Why Study Weather?

74 teachers like this lesson
Print Lesson


SWBAT discuss current debates about solutions to global warming in a Socratic Seminar.

Big Idea

Why study weather? The app on my phone tells me everything I need to know!

The Need for the Lesson

When we introduce the unit about weather and climate, the question on students' mind is why do we have to learn about weather and climate – don’t I have an app on my phone for that?

I think that is a great question.

Weather and climate are becoming increasing complicated and controversial issues. There is debate over whether of not climate change is real for instance. 

Today's students need to know and understand the weather and climate on this planet so they can make informed decisions as adults.

Investigation Preparation & Summary

10 minutes

This lesson is a Socratic Seminar designed to engage students in scientific discourse about weather and climate. First students will watch a short video that explains global warming. (MS-ESS3-5 Ask questions to clarify evidence of the factors that have caused the rise in global temperatures over the past century.) Next students will watch two videos explaining inventions that were designed for human to take an active role in change this planet's climate and weather. (MS-ESS3-3 Apply scientific principles to design a method for monitoring and minimizing a human impact on the environment.) Students will examine, through a video and image, how when corrections are made to human behavior, nature begins to respond by rebuilding what was destroyed without human intervention (MS-ESS2-5 Collect data to provide evidence for how the motions and complex interactions of air masses results in changes in weather conditions.)

As students evaluate the information presented in the videos they are analyzing and interpreting the data presented and preparing for the socratic seminar. (SP4 - Analyzing and interpreting data) (SP7 - Engaging in argument from evidence)

Before class starts, I move the lab tables to the perimeter of the room and place the student chairs in a circle.

To request to speak in this Socratic Seminar, I provide students with three small sheets of bright green paper. The students will wad up the paper and toss it into the center of the circle indicating that they wish to speak. I use paper because it is easy to clean-up. Also small pieces of paper cannot become harmful projectiles if students overshoot the center of the circle.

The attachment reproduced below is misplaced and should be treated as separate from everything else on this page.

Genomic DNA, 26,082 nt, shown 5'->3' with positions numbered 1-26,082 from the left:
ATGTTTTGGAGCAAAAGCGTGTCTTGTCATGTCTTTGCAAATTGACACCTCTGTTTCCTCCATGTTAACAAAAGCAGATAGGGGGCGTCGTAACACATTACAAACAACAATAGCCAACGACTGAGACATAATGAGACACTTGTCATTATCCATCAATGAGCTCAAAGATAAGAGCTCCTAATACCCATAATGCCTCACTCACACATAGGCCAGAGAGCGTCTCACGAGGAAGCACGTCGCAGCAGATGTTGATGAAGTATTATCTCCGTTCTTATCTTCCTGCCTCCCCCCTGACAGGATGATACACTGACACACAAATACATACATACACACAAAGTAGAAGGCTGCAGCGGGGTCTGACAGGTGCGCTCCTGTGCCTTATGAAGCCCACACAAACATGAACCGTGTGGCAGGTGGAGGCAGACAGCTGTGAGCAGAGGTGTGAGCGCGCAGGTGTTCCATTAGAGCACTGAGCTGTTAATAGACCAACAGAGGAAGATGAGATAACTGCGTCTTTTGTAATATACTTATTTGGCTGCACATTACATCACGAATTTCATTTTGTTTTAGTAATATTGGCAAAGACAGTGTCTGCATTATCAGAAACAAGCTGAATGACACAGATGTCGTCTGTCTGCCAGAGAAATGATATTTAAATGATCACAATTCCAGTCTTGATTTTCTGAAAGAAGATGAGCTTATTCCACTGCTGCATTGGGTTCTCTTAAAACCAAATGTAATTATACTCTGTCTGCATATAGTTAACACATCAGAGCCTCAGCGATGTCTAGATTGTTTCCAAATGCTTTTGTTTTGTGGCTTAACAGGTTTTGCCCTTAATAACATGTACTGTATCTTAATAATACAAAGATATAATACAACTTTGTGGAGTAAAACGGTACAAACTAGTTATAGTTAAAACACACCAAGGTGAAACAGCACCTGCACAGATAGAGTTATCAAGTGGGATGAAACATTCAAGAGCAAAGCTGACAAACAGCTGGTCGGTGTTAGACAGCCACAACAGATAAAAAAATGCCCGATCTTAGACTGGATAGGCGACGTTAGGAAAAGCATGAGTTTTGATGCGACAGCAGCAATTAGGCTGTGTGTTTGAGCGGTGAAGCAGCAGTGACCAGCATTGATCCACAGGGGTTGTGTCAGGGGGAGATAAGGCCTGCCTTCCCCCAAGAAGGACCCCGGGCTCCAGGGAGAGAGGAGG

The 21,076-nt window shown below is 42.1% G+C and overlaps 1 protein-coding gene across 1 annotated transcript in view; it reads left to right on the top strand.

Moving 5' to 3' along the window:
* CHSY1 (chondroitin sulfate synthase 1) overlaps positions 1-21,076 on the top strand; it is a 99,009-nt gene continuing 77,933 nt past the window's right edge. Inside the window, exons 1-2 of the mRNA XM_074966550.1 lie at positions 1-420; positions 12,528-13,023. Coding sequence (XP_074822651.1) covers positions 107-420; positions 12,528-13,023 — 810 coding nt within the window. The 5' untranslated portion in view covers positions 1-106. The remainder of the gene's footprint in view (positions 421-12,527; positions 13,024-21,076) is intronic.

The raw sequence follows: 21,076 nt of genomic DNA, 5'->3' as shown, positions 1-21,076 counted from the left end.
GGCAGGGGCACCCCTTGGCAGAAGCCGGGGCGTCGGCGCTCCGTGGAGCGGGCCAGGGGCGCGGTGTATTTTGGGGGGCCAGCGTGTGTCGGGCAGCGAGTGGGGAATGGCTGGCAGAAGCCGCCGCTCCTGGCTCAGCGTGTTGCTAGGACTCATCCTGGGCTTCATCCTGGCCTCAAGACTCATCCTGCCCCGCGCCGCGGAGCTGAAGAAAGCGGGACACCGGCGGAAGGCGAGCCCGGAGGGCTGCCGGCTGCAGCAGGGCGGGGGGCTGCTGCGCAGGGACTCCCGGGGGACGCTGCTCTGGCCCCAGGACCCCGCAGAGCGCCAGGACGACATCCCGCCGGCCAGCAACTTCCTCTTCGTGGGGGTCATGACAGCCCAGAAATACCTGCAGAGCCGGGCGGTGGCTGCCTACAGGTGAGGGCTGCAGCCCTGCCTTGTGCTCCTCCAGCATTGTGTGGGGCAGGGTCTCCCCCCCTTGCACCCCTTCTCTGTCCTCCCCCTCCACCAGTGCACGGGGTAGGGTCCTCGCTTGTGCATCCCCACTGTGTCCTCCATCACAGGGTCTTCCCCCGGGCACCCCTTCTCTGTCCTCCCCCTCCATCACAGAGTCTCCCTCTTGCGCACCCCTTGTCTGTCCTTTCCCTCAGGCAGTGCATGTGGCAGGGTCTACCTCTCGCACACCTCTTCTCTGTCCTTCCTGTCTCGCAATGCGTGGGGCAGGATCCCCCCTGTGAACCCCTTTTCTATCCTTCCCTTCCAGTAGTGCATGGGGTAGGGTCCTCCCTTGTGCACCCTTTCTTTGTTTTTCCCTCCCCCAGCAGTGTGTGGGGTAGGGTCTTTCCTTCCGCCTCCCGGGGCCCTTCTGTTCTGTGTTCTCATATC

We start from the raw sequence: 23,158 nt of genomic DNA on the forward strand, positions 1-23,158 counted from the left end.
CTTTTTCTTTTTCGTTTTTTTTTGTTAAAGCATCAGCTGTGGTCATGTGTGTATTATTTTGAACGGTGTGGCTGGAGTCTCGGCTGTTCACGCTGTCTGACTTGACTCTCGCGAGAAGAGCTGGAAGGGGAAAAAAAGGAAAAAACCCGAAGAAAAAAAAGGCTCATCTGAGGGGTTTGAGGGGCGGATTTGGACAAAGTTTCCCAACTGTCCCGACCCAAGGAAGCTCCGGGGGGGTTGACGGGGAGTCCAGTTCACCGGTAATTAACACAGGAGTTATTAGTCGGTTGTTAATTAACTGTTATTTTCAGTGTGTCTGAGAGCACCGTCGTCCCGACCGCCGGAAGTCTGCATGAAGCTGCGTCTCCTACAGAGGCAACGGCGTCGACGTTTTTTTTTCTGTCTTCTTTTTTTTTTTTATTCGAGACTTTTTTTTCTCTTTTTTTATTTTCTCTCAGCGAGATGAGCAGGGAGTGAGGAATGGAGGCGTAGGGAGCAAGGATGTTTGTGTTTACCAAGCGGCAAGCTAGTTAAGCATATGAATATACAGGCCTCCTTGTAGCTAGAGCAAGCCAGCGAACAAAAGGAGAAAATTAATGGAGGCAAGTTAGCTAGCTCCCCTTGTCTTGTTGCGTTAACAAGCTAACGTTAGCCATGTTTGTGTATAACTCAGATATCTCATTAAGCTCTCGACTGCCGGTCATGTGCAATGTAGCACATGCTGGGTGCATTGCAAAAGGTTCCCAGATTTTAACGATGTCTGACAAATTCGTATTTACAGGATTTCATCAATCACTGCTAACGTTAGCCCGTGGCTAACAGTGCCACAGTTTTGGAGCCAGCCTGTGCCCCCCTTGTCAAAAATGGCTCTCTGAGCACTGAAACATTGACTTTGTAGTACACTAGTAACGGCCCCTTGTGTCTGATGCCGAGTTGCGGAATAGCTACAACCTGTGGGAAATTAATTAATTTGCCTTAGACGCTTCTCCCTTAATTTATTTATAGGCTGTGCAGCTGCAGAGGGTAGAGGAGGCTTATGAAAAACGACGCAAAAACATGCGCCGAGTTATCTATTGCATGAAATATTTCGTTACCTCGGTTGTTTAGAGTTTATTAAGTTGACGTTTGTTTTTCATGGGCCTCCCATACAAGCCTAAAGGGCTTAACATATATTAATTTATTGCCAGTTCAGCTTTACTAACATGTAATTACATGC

Students in Action

45 minutes

Students in Action

I tell students today you will participate in a Socratic seminar. The goal of a socratic seminar is to help one another understand the topic for discussion. It is a discussion not a debate. You are a seeker of knowledge and understanding.

We are about to begin a unit on weather and climate. Your discussion today will help me design a better lesson for you.

I ask students, "How many of you have heard about global warming?".  Everyone raises their hands.

I tell students that there are two extreme sides to global warming; some say that the climate of our planet is cyclical. There is evidence in the fossil record that shows the planet has experienced overall warming and cooling in the past. Others say that what we are experiencing now is the direct result of human activity. This global warming is not part of a natural cycle but caused directly by the use of fossil fuels. Fossil fuels are coal, oil, or natural gas. As adults, you may be faced with some decisions about what you, as citizens of this planet, need to do in order to be good stewards. I am going to share with you a few short videos highlighting some ideas about weather/climate and nature that you will be asked to discuss. First – Global Warming 101 from National Geographic. 


I explain to students that next I am going to show you a short video about a new invention designed to cool our planet.

I ask students - "Have you ever heard of Nathan Myhrvold? No one has. I say that Nathan Myhrvold is probably the most famous person you have never heard of. He was the cofounder of Microsoft along with Bill Gates. You have heard of Bill Gates right? Students all nod in agreement. Nathan Myhrvold was the chief technology officier at Microsoft. Bill Gates says Nathan Myhrvold is one of the smartest men he knows. In fact he started college at age 14. Nathan founded a company called Intellectual Ventures and they have an idea to cool the planet.